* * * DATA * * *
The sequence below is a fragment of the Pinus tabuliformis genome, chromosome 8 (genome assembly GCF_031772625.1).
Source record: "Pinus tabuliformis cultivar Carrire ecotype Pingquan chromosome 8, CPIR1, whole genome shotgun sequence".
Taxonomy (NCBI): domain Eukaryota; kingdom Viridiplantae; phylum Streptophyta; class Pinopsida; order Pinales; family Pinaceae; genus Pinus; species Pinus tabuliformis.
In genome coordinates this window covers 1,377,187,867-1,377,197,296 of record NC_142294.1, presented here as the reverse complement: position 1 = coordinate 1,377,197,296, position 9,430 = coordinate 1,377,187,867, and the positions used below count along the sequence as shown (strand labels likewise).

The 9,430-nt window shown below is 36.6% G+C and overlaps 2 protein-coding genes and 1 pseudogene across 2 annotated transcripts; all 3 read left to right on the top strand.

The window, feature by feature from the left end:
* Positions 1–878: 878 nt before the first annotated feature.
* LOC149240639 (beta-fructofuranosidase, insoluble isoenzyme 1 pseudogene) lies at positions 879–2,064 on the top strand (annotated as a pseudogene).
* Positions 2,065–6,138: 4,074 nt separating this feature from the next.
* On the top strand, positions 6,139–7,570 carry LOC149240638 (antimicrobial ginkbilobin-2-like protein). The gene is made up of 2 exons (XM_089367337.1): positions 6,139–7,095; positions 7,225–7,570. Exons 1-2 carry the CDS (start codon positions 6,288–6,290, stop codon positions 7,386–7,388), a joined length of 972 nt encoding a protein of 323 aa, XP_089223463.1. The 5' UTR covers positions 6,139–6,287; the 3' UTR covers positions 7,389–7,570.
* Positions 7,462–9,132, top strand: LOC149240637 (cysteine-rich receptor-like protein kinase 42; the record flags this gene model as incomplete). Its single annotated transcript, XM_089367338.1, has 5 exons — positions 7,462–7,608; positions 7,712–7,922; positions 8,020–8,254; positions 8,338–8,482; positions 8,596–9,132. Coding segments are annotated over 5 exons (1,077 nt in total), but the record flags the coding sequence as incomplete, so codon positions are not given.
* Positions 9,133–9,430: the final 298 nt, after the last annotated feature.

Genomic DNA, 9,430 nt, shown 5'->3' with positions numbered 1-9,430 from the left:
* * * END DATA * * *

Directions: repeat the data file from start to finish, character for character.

The sequence below is a fragment of the Pinus tabuliformis genome, chromosome 8 (genome assembly GCF_031772625.1).
Source record: "Pinus tabuliformis cultivar Carrire ecotype Pingquan chromosome 8, CPIR1, whole genome shotgun sequence".
Taxonomy (NCBI): domain Eukaryota; kingdom Viridiplantae; phylum Streptophyta; class Pinopsida; order Pinales; family Pinaceae; genus Pinus; species Pinus tabuliformis.
In genome coordinates this window covers 1,377,187,867-1,377,197,296 of record NC_142294.1, presented here as the reverse complement: position 1 = coordinate 1,377,197,296, position 9,430 = coordinate 1,377,187,867, and the positions used below count along the sequence as shown (strand labels likewise).

The 9,430-nt window shown below is 36.6% G+C and overlaps 2 protein-coding genes and 1 pseudogene across 2 annotated transcripts; all 3 read left to right on the top strand.

The window, feature by feature from the left end:
* Positions 1–878: 878 nt before the first annotated feature.
* LOC149240639 (beta-fructofuranosidase, insoluble isoenzyme 1 pseudogene) lies at positions 879–2,064 on the top strand (annotated as a pseudogene).
* Positions 2,065–6,138: 4,074 nt separating this feature from the next.
* On the top strand, positions 6,139–7,570 carry LOC149240638 (antimicrobial ginkbilobin-2-like protein). The gene is made up of 2 exons (XM_089367337.1): positions 6,139–7,095; positions 7,225–7,570. Exons 1-2 carry the CDS (start codon positions 6,288–6,290, stop codon positions 7,386–7,388), a joined length of 972 nt encoding a protein of 323 aa, XP_089223463.1. The 5' UTR covers positions 6,139–6,287; the 3' UTR covers positions 7,389–7,570.
* Positions 7,462–9,132, top strand: LOC149240637 (cysteine-rich receptor-like protein kinase 42; the record flags this gene model as incomplete). Its single annotated transcript, XM_089367338.1, has 5 exons — positions 7,462–7,608; positions 7,712–7,922; positions 8,020–8,254; positions 8,338–8,482; positions 8,596–9,132. Coding segments are annotated over 5 exons (1,077 nt in total), but the record flags the coding sequence as incomplete, so codon positions are not given.
* Positions 9,133–9,430: the final 298 nt, after the last annotated feature.

Genomic DNA, 9,430 nt, shown 5'->3' with positions numbered 1-9,430 from the left: